A Groom of One’s Own, by Maya Rodale

Maya Rodale’s A Groom of One’s Own is set to drop on June 29. I’ve the ARC for months and just recently got around to reading it. It’s a charming time pass about Miss Sophie Harlow, a “Writing Girl” for the London Weekly. Fresh off her own jilting at the altar, she moves to London and becomes a wedding reporter for the gossip rag, which also employs several other Writing Girls. A chance encounter with a handsome man begins to renew Sophie’s hopes in romance…and then he turns out to be the “double duke” involved in the ton‘s wedding of the year!

As one might hope, Sophie and Brandon (as in “The Duke of Hamilton and Brandon”) are the backbone of the novel. Rodale paints them with humor and depth and creates a very believable build of tension between them. Hanging in there for their resolution made up for some choppiness and uneven spots. I did not know, going in, that this book was the first in a series, but that was something remedied in the first 60 pages, when Rodale introduced everyone in the universe ever. Readers meet everyone from the Writing Girls, to the male employees at the London Weekly, to the members of a salon that is never mentioned again in the entire novel. That salon, Lady Jane’s, was a nod to the real-life Lady Jane’s that’s held every month here in New York, but other than being a cute shout-out, it just cluttered the canvas with names. If you’re writing a series, seed the people involved in it evenly throughout your text and use them for something. Introducing everybody at the beginning and then banishing most of them to the ether does no good for readers like me, who have the memory capacity of a goldfish. I really don’t remember most of the extra characters, except Sophie’s best friend and housemate, Julianna.

Lest I sound like I’m flogging the book, the characters Rodale does flesh out, she fleshes out exceedingly well. I loved that Brandon’s fiancée, Clarissa, was not the “bad guy” of the piece, and I became just as invested in her story…cheering when she began to grow a backbone. Julianna, as well as Brandon’s fellow club member at White’s, Roxbury, were great supporting characters. And what does a dashing foreign prince have to do with it all…? Well, you’ll just have to read A Groom of One’s Own to find out!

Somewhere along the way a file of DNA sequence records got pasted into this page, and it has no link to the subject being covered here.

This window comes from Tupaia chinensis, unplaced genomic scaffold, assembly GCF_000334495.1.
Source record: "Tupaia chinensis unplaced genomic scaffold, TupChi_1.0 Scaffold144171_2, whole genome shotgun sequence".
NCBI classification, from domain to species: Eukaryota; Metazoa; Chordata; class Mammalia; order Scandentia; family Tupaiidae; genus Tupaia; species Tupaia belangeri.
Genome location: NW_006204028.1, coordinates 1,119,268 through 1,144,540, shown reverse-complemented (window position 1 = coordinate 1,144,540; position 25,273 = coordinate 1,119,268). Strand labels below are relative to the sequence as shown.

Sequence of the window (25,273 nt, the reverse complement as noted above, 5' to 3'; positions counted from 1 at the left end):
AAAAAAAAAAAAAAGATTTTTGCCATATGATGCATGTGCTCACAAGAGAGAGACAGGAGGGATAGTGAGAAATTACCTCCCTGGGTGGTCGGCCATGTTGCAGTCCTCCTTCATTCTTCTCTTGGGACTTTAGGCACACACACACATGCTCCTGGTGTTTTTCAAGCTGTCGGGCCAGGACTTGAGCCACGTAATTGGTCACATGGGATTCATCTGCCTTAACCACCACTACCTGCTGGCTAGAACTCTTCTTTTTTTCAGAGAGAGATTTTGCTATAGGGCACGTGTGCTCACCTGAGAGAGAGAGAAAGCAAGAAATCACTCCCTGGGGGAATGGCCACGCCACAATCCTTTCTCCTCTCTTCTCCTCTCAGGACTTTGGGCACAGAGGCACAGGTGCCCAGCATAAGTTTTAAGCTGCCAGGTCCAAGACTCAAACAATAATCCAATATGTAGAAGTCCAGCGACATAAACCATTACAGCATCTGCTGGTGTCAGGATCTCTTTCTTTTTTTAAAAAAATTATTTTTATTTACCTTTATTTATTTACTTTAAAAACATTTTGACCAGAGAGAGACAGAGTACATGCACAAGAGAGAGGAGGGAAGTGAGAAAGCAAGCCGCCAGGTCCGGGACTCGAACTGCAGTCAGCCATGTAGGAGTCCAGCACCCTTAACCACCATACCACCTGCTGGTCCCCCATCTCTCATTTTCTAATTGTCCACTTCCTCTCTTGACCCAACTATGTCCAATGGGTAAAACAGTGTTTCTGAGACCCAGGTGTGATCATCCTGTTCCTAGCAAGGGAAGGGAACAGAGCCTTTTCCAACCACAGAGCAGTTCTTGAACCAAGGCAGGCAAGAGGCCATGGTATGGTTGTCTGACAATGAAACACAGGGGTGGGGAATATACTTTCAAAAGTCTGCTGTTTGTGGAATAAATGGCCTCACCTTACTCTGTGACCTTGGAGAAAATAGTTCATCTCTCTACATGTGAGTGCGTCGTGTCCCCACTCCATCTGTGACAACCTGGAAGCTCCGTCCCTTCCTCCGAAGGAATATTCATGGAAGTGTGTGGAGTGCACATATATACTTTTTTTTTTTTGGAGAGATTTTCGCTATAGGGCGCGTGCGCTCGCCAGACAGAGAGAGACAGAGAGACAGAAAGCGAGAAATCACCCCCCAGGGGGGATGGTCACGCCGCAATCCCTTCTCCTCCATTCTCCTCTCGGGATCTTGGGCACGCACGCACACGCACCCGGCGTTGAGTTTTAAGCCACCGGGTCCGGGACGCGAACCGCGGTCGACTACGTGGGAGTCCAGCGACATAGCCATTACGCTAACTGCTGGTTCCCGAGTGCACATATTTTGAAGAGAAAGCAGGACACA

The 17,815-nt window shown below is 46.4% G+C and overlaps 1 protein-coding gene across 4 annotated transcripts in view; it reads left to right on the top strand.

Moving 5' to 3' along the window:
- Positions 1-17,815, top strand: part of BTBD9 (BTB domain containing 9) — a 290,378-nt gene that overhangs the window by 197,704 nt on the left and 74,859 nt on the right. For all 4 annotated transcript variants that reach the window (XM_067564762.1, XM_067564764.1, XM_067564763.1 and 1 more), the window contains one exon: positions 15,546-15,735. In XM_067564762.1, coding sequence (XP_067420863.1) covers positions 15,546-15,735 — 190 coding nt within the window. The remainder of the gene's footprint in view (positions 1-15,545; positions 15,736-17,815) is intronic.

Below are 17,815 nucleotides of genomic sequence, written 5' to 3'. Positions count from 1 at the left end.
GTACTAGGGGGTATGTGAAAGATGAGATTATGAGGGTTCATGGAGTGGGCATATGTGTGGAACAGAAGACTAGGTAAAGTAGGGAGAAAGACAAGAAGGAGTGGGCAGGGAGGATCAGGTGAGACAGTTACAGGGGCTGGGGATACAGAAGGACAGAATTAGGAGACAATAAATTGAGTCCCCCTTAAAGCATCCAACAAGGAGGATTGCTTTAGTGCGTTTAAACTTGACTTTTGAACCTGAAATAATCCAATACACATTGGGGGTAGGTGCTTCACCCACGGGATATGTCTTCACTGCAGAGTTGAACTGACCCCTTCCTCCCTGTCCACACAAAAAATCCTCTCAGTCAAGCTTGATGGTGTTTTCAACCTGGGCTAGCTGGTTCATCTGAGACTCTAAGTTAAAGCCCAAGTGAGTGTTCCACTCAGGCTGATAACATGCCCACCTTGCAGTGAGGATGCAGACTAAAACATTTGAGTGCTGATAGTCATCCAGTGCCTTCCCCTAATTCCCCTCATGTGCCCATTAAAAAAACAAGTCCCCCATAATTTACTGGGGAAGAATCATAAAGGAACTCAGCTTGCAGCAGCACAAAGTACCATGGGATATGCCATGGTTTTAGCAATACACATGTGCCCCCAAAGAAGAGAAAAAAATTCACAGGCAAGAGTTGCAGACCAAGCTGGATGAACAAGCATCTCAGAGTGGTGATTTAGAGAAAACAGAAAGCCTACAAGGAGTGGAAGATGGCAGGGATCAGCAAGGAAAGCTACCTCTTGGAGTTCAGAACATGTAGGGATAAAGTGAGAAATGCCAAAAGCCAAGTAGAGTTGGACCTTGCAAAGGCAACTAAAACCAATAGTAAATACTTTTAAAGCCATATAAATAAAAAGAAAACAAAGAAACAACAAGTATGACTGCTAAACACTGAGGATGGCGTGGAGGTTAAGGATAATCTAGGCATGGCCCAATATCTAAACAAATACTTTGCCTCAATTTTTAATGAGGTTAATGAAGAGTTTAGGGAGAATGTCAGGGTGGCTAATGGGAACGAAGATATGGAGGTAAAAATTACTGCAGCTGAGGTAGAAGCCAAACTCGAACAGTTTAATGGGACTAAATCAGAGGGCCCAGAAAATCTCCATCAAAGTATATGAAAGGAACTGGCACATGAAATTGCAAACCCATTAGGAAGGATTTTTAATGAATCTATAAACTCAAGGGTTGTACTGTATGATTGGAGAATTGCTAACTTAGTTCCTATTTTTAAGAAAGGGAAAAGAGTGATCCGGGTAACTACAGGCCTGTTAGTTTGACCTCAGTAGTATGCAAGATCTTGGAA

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5 thoughts on “A Groom of One’s Own, by Maya Rodale

    • I had no idea it was a real life dukedom until you mentioned it…and then promptly went and looked it up! I’m betting that’s the assumption the author was operating under: that the average reader just wouldn’t know.

      I remember the notes in the back talked about the probability of female newspaper writers during the era, but I don’t remember if it mentioned the Duke of Hamilton and Brandon being a title that actually exists!

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  1. The author–ahem, myself–uses resources like the wikipedia’s list of dukes or list of earls and other novels from the time period, among other sources, to find authentic British names and titles. I then mix and match, with the goal of finding names that fit the characters . I made my hero a double duke to emphasis the weight of his responsibilities and as a fun nod to all the other powerful and wealthy books in so many other Regency romances. To me–as a reader and author– the characters and their relationship is what is the most important and interesting aspect of any novel and I’m betting that’s what majority of readers want from their romance novels, too.

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    • Hi, Maya. Thanks for the response! I think there are varying levels of readers, and everyone has different things they look for in a novel…be it a romance novel or literary fiction or a comic book.

      I’m not as familiar with English aristocracy, but if we were talking, say, the Raj period in India and someone used an existing historical figure or title, it might give me pause.

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  2. Hi Maya and Mala, I’ve very familiar with titles which it gave me pause that you were using an actual Dukedom, two actually since the hero’s fiancee is the daughter of the Duke of Richmond, Gordon and Lennox. For me, this would take me out of the story, knowing that the dukedom is real but the hero is not. At first when I read about the book, I thought you were writing about a real life love story which I thought was cool. Susan Johnson did the same thing in one of her last novels, where the hero was the Duke of Grafton which is also a real life dukedom. Perhaps I just know a little too much about English histry.

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